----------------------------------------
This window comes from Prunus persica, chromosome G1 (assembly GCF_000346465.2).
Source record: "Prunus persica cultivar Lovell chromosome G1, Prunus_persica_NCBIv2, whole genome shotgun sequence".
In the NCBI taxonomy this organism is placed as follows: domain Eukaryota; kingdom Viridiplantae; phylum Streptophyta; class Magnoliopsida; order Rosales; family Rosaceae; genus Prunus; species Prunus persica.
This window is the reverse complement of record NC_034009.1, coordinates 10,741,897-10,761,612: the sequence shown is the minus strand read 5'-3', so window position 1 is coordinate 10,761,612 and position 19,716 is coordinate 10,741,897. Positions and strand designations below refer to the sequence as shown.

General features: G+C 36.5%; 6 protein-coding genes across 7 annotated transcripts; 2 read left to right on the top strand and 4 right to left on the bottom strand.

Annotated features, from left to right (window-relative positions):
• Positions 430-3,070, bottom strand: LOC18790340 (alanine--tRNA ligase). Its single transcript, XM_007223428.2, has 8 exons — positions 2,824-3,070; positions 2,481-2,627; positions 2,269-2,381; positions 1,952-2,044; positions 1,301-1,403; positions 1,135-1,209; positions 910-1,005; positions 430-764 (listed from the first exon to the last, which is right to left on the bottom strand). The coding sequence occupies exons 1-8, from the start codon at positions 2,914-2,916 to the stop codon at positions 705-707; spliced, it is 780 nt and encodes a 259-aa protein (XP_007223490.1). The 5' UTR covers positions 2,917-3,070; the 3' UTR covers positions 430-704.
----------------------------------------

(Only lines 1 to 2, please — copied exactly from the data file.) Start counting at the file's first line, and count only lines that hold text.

This window comes from Prunus persica, chromosome G1 (assembly GCF_000346465.2).
Source record: "Prunus persica cultivar Lovell chromosome G1, Prunus_persica_NCBIv2, whole genome shotgun sequence".